As you have heard, over the next two years this very fine institution will essay an extraordinary project. It will select 100 defining moments in Australian history ‑ as Danny has said, there will no doubt be a robust discussion on what should be on the list and what doesn't make it to the list ‑ which will tell our country's story. Those defining moments will be commemorated in this building and they will be available to be accessed online.
The Prime Minister, a man whom I know has a deep, abiding and passionate interest in Australian history, honours us with his presence today in launching this important project and unveiling the first of the defining moments, the plaque that commemorates the settlement by Arthur Phillip at Sydney Cove in 1788.
Ladies and gentlemen, please join me in welcoming to launch this project our Prime Minister, the Hon Tony Abbott. [Applause]
The Hon Tony Abbott MP, Prime Minister of Australia
Minister Brandis, Danny Gilbert, Paul House, my other parliamentary colleagues, Chief Justice, ladies and gentlemen, it really is great to be here to help launch Defining Moments and to commemorate the bicentenary of the death of Governor Arthur Phillip.
It is fitting that we today launch the Defining Moments Project and also mark the 200th anniversary of the death of Governor Arthur Phillip, because the arrival of the First Fleet was the defining moment in the history of this continent. Let me repeat that: it was the defining moment in the history of this continent.
It was the moment this continent became part of the modern world. It determined our language, our law and our fundamental values. Yes, it did dispossess and for a long time marginalised Indigenous people. As Noel Pearson frequently reminds us, modern Australia has an important Indigenous and multicultural character. Still it’s British settlement that has most profoundly shaped the country that we are.
It has provided the foundation for Australia to become one of the freest, fairest and most prosperous societies on the face of the Earth. So Arthur Phillip is as significant to modern Australia as George Washington is to the modern United States. On the 26th January 1788, Governor Phillip raised the Union Flag at Sydney Cove, drank the King's health and success to the settlement. I quote from the official record:
With all that display of form which on such occasions is esteemed propitious because it enlivens the spirits and fills the imagination with pleasing presages.
He encouraged all the new settlers, including the convicts, to work hard for the benefit of the community and promised the reward of land upon emancipation. His instructions from the British government were to build amity with the local inhabitants, and Phillip tried hard and faithfully to carry these out. Most notably, he declined to order punishment after himself being speared.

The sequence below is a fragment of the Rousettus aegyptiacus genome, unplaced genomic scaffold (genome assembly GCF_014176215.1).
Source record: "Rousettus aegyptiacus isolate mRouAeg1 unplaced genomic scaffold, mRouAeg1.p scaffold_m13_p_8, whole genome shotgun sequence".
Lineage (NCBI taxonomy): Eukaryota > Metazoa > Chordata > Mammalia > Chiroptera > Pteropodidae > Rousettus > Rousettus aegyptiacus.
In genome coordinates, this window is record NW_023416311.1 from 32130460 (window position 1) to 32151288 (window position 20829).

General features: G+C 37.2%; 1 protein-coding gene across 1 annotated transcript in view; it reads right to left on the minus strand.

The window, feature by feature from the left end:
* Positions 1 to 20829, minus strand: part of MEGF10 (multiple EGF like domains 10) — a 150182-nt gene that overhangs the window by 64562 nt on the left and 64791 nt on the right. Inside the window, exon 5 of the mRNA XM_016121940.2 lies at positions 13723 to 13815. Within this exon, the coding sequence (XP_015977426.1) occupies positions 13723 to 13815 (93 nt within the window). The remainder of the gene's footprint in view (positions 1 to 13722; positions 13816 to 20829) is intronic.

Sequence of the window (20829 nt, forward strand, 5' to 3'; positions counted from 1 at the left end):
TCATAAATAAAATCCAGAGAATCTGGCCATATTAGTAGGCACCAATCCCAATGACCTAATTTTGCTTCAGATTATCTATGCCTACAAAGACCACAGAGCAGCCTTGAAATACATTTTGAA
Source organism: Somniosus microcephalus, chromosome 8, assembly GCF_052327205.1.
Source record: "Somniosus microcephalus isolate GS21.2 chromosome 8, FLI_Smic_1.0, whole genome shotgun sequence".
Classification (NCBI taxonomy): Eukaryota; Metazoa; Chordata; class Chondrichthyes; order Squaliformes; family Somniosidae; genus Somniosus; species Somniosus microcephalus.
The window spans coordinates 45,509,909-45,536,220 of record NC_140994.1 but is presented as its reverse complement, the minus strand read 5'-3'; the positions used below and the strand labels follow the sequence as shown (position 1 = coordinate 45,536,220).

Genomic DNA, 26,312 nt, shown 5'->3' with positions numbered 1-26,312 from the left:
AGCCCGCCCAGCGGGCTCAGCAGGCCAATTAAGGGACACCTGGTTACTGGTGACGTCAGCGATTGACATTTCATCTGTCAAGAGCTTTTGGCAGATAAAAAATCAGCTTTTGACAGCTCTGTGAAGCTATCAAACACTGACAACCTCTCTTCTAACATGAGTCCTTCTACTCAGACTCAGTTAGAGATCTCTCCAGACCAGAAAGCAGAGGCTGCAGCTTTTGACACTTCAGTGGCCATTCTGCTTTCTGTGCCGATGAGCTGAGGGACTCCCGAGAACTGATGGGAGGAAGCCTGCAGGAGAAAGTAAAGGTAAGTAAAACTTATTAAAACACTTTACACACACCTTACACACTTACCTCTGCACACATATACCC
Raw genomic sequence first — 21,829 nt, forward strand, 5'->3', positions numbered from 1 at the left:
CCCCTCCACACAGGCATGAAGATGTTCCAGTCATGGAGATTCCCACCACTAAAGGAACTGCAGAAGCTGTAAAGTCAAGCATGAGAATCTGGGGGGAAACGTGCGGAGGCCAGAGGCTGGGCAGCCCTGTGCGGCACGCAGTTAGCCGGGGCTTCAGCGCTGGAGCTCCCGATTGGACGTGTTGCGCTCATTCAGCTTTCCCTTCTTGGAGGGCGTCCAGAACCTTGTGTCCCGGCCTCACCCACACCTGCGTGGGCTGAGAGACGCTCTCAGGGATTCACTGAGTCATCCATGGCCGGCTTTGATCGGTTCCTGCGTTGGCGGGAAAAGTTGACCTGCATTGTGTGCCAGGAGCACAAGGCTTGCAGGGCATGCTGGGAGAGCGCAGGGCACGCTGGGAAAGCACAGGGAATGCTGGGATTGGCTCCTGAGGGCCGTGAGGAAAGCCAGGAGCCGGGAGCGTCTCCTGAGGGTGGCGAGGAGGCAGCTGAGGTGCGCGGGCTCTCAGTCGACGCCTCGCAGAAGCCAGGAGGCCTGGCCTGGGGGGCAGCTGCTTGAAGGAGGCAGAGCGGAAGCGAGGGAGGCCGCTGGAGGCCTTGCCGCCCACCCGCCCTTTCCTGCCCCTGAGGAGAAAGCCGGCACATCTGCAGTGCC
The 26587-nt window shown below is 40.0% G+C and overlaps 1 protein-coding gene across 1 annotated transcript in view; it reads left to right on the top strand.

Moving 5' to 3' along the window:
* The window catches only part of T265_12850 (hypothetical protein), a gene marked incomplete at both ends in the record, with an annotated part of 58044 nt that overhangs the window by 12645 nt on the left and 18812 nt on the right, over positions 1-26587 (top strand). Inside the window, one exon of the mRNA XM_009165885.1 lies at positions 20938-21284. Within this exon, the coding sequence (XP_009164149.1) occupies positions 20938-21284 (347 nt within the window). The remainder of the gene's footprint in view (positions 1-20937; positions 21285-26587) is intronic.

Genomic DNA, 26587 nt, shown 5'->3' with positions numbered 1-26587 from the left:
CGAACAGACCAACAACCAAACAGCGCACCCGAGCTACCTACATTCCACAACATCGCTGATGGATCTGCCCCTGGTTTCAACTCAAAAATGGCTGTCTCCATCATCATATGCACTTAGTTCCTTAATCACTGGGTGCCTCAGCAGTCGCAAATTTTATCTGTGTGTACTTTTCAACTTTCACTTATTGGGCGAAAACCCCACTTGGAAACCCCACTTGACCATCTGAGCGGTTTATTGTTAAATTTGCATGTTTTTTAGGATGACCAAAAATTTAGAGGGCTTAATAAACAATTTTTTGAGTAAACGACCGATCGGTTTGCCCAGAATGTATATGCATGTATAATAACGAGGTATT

He was a man of his times. He was a man of courage, decency, moderation and vision ‑ characteristics which should and usually do mark the nation he helped to found. Yes, he was a man of his times; he was a man who embodied the best of his times and made this country embody the very best.
Any attempt to nominate defining moments will inevitably be contentious. For instance, I hope that the defining moments of World War I might include the capture of Jerusalem and the achievements of General Monash as well as the landing at Gallipoli.
I hope that the defining moments of 1964, for instance, might include the launch of The Australian newspaper as well as the publication of The Lucky Country.
Australia may not be the most important country in the world but it is the most important to us, and it's our duty to enlarge our country not to diminish it. Actually, I rather envy those who choose the defining moments that will tell the story of our nation on these walls. After all, it's what we choose to define ourselves by that does indeed help to define us.
But there is a further defining moment that I hope one day will certainly have a plaque here at the National Museum, and that is for the constitutional amendment recognising Aboriginal peoples that I hope will soon take place.
In any event, the Defining Moments Project will be an opportunity to popularise important episodes in our history. It will be a chance to honour our forebears and preserve what is best about us for future generations. May it remind us that in history's page every single stage should advance Australia fair. [Applause]
Closing words following plaque unveiling
DANNY GILBERT: That concludes the ceremonies. You are all welcome to stay and mingle and enjoy some of these important exhibits that you see before you today. Once again, thank you very much and have a terrific weekend. Thank you. [Applause]